Nov 13 - Dec 1Tickets start at $35
History of Violence
This November, director Thomas Ostermeier and Schaubühne Berlin return to St. Ann’s Warehouse with Édouard Louis’ stunning autobiographical novel History of Violence. Through the fractured recall of Édouard, his sister, police, and doctors, the “brave and ambitious” (The Guardian) book and play reconstruct the trauma of a desire-filled encounter turned violent. A layered retelling that is both devastating and funny, the production uncovers deeply rooted societal racism, homophobia, and rage unbridled under obscure, repressive power structures until all that remains is a nuanced, closely guarded memory.
Run Time: 2 Hours, No Intermission.
Performed in German with English Supertitles.
Nudity and sexual situations.
Recommended for ages 16+
Coproduction with Théâtre de la Ville Paris, Théâtre National Wallonie-Bruxelles and St. Ann’s Warehouse.
This production is part of a series of events celebrating Édouard Louis in collaboration with BAM, which will present The End of Eddy as part of the 2019 Next Wave Festival.
Born Eddy Bellegueule in Hallencourt, France, in 1992, Édouard Louis is a novelist and the editor of a scholarly work on the social scientist Pierre Bourdieu. He is the author of The End of Eddy, History of Violence, and Who Killed My Father.
St. Ann's Warehouse
St. Ann’s Warehouse plays a vital role on the global cultural landscape as an artistic home for international companies of distinction, American avant-garde masters and talented emerging artists ready to work on a grand scale. St. Ann’s signature flexible, open space allows artists to stretch, both literally and figuratively, enabling them to approach work with unfettered creativity, knowing that the theater can be adapted in multiple configurations to suit their needs.
In the heart of Brooklyn Bridge Park, under the vision of St. Ann’s founder and Artistic Director Susan Feldman, Marvel Architects, DBI Projects, theater consultants Charcoalblue and a team of expert engineers have designed a theater that offers St. Ann’s signature versatility and grandeur on an amplified scale while respecting the walls of the original 1860 Tobacco Warehouse. The new building complex includes, a Studio for smaller-scale events and community uses, as well as The Max Family Garden designed by landscape architects Michael Van Valkenburgh Associates, which is open to Brooklyn Bridge Park visitors during Park hours, and Bar Jolie curated by Vinegar Hill House in the lobby.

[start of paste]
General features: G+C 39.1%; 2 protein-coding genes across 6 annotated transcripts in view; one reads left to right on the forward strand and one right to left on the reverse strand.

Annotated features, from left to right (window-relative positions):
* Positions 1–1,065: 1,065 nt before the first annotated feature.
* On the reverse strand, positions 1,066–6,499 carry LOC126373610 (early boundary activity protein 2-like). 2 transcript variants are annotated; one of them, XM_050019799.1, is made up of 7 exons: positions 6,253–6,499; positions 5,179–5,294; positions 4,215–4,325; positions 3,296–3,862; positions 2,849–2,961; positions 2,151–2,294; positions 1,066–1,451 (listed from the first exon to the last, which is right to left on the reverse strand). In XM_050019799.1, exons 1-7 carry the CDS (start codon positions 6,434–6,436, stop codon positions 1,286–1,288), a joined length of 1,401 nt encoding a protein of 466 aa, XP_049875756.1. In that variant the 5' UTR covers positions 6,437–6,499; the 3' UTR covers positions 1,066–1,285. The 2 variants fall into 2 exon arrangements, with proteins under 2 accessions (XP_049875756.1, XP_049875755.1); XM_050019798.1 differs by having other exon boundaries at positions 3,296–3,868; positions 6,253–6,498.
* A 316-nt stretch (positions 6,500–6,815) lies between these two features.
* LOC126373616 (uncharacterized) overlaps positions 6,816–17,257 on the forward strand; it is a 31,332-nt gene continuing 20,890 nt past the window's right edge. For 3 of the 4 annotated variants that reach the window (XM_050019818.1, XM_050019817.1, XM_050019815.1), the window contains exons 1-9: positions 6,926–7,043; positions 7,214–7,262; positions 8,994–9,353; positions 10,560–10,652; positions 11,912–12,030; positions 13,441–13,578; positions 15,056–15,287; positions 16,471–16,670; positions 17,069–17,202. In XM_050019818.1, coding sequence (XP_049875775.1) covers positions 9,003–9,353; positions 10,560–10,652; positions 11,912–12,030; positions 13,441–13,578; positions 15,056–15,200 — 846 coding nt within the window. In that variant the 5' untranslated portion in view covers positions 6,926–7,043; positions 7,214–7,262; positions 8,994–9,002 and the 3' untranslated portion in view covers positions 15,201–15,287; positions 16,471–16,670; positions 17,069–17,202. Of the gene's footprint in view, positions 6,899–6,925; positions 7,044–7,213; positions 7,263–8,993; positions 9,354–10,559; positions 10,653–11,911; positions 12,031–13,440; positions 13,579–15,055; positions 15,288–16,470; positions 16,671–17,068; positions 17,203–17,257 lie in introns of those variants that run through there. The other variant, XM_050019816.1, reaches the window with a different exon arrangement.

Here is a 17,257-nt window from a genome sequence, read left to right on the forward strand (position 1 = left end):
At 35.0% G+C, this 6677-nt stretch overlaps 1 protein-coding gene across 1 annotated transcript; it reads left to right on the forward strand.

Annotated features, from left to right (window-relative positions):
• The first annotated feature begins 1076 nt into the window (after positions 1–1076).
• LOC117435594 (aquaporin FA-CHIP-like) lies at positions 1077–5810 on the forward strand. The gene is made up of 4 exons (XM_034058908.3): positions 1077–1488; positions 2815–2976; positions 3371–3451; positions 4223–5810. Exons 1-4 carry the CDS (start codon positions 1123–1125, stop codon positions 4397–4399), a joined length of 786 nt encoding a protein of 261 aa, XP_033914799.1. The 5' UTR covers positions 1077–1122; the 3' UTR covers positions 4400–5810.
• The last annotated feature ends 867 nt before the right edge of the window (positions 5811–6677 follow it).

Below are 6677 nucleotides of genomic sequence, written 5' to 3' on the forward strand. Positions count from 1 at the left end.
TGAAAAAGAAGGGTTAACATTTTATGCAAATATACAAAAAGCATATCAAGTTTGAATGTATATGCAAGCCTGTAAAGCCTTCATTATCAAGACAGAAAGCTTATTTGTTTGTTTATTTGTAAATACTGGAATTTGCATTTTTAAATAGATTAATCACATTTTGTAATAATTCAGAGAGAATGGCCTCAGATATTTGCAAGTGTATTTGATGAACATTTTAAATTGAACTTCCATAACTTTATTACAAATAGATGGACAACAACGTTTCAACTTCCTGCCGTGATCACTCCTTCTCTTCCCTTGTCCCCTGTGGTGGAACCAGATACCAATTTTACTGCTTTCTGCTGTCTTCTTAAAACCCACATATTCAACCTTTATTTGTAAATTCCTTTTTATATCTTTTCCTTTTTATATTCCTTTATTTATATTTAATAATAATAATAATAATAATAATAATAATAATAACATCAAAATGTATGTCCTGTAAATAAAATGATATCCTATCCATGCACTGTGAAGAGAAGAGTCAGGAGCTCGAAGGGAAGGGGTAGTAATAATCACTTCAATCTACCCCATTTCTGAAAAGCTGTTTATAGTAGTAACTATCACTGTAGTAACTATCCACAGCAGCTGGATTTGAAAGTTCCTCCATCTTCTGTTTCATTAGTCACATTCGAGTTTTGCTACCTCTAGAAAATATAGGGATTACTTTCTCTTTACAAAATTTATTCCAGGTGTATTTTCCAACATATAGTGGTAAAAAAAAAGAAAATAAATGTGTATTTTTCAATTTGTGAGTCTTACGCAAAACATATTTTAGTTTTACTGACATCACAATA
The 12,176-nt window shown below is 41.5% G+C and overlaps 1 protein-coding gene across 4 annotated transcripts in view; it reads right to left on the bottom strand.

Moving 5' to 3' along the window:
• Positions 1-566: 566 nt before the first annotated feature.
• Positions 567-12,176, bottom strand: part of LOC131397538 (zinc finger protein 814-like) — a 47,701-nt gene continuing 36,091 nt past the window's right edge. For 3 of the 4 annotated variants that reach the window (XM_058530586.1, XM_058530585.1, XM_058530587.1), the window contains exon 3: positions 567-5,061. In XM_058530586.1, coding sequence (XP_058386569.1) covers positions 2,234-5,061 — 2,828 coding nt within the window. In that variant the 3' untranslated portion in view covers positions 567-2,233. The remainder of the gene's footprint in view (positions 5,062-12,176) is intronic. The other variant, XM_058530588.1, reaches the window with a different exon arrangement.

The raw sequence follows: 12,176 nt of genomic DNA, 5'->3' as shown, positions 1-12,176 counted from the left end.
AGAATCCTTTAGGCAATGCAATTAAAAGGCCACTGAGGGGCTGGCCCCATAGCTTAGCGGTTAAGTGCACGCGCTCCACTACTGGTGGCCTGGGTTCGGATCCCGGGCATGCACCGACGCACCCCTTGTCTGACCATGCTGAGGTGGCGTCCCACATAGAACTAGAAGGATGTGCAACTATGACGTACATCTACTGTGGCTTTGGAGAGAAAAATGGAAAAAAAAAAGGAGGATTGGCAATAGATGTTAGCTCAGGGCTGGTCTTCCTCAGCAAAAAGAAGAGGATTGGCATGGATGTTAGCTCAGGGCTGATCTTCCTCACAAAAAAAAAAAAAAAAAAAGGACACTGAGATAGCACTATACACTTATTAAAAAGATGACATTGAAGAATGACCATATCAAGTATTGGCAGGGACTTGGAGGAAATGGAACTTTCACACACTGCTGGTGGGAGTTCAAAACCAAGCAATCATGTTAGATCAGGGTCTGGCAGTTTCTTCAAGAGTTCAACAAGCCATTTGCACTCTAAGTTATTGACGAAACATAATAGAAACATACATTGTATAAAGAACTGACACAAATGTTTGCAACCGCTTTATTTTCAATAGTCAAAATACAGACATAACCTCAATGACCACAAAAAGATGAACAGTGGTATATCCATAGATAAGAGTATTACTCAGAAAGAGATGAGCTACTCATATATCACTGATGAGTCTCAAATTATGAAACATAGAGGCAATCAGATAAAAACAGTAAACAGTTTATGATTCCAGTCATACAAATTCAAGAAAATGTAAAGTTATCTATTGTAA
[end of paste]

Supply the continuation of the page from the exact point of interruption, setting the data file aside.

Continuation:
Almost four decades of consistently acclaimed landmark productions that found a home at St. Ann’s include: Lou Reed’s and John Cale’s Songs for ‘Drella; Charlie Kaufman and the Coen Brothers’ Theater of the New Ear; TR Warszawa productions of Festen, Macbeth (outdoors in the Tobacco Warehouse), and Sarah Kane’s 4:48 Psychosis; The Globe Theatre of London’s Measure for Measure with Mark Rylance; Druid Company’s The Walworth Farce by Enda Walsh; Walsh’s Misterman, featuring Cillian Murphy, Arlington, and Ballyturk; Lou Reed’s Berlin; the National Theatre of Scotland’s Black Watch and Let the Right One In; Kneehigh Theatre’s Brief Encounter, 946, and Tristan & Yseult; the Donmar Warehouse/Phyllida Lloyd’s All-Female Shakespeare Trilogy: Julius Caesar, Henry IV, The Tempest; the Young Vic production of A Streetcar Named Desire with Gillian Anderson; Mark Rylance’s Nice Fish; and the World Premiere of Taylor Mac’s A 24-Decade History of Popular Music, including the one-time only 24-hour marathon in 2016. Last season, St. Ann’s presented the National Theatre/Headlong production of People, Places & Things with Denise Gough and the Schaubühne Berlin’s Returning to Reims, directed by Thomas Ostermeier. This season: Daniel Fish’s reimagined Oklahoma!, Good Chance Theatre’s The Jungle, and The Wooster Group’s The B-Side.